When we set up Marcellus four years ago, we relied on wisdom from people/sources far smarter than us eg. Peter Thiel’s ‘Zero to One’, inputs from Mohandas Pai, Charles Ellis’ book on ‘Capital’ and Paul Graham’s blogs (such as the one highlighted above). Paul Graham is the founder of Y Combinator and is a great source of profound but counterintuitive wisdom. Thiel’s ‘Zero to One’ has lots of Graham in it we feel. In a world where everybody else says ‘look for ideas that scale’, Graham says that the most successful startups do things that do not scale!
There are three reasons why things do not scale confer long term advantage. Firstly, things which do not scale quickly (eg. signing up customers manually one-by-one) discourage other entrepreneurs from having a go at them (because of the time and the effort involved): “There are two reasons founders resist going out and recruiting users individually. One is a combination of shyness and laziness. They’d rather sit at home writing code than go out and talk to a bunch of strangers and probably be rejected by most of them. But for a startup to succeed, at least one founder (usually the CEO) will have to spend a lot of time on sales and marketing.
The other reason founders ignore this path is that the absolute numbers seem so small at first. This can’t be how the big, famous startups got started, they think. The mistake they make is to underestimate the power of compound growth. We encourage every startup to measure their progress by weekly growth rate. If you have 100 users, you need to get 10 more next week to grow 10% a week. And while 110 may not seem much better than 100, if you keep growing at 10% a week you’ll be surprised how big the numbers get. After a year you’ll have 14,000 users, and after 2 years you’ll have 2 million.”
Secondly, doing something which is small, niche and doesn’t make much money feels not just like a dumb idea, you as the founder also start worrying about the financial fragility of the whole setup. How a founder deals with that state of mind is all important: “The question to ask about an early stage startup is not “is this company taking over the world?” but “how big could this company get if the founders did the right things?” And the right things often seem both laborious and inconsequential at the time. Microsoft can’t have seemed very impressive when it was just a couple guys in Albuquerque writing Basic interpreters for a market of a few thousand hobbyists (as they were then called), but in retrospect that was the optimal path to dominating microcomputer software. And I know Brian Chesky and Joe Gebbia didn’t feel like they were en route to the big time as they were taking “professional” photos of their first hosts’ apartments. They were just trying to survive. But in retrospect that too was the optimal path to dominating a big market.” [Chesky and Gebbia went on to make Airbnb the world’s largest provider of accommodation to travellers]
Thirdly, companies that succeed are those that delight their customers over and above any reasonable expectation that the customer might have had: “One is that a lot of startup founders are trained as engineers, and customer service is not part of the training of engineers. You’re supposed to build things that are robust and elegant, not be slavishly attentive to individual users like some kind of salesperson. Ironically, part of the reason engineering is traditionally averse to handholding is that its traditions date from a time when engineers were less powerful — when they were only in charge of their narrow domain of building things, rather than running the whole show. You can be ornery when you’re Scotty, but not when you’re Kirk.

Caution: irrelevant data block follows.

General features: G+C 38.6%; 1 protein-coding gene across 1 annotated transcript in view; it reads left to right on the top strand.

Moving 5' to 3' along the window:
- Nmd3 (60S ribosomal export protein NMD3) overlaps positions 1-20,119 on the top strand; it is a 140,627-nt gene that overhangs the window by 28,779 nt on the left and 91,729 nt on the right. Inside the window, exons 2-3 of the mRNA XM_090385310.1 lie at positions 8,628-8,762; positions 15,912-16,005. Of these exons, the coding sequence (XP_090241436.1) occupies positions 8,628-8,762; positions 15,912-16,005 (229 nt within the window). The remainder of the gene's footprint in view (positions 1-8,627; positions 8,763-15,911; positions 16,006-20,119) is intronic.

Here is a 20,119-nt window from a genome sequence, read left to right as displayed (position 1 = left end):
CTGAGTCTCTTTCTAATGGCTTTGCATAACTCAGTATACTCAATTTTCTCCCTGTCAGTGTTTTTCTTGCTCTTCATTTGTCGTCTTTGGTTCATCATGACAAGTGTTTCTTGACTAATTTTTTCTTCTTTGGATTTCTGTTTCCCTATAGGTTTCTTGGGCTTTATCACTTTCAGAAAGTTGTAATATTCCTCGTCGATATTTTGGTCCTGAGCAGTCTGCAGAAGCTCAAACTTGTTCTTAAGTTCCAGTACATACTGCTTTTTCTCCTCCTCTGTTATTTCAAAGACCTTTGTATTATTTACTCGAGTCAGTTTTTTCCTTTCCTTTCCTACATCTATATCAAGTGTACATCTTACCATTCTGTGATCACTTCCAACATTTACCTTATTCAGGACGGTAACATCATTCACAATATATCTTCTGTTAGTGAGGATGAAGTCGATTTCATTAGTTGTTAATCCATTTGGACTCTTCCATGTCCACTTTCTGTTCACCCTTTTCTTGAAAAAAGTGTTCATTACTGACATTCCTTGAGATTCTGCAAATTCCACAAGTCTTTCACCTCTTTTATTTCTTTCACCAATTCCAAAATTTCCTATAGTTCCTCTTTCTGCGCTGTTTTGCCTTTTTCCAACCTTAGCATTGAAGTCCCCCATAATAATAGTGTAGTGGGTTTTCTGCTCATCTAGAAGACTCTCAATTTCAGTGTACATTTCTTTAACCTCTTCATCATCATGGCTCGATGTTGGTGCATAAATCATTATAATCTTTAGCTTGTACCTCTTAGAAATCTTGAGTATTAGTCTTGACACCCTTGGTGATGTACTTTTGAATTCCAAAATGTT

Another reason founders don’t focus enough on individual customers is that they worry it won’t scale. But when founders of larval startups worry about this, I point out that in their current state they have nothing to lose. Maybe if they go out of their way to make existing users super happy, they’ll one day have too many to do so much for. That would be a great problem to have. See if you can make it happen. And incidentally, when it does, you’ll find that delighting customers scales better than you expected. Partly because you can usually find ways to make anything scale more than you would have predicted, and partly because delighting customers will by then have permeated your culture.
I have never once seen a startup lured down a blind alley by trying too hard to make their initial users happy.
But perhaps the biggest thing preventing founders from realizing how attentive they could be to their users is that they’ve never experienced such attention themselves. Their standards for customer service have been set by the companies they’ve been customers of, which are mostly big ones. Tim Cook doesn’t send you a hand-written note after you buy a laptop. He can’t. But you can. That’s one advantage of being small: you can provide a level of service no big company can…
Over-engaging with early users is not just a permissible technique for getting growth rolling. For most successful startups it’s a necessary part of the feedback loop that makes the product good. Making a better mousetrap is not an atomic operation. Even if you start the way most successful startups have, by building something you yourself need, the first thing you build is never quite right. And except in domains with big penalties for making mistakes, it’s often better not to aim for perfection initially.”
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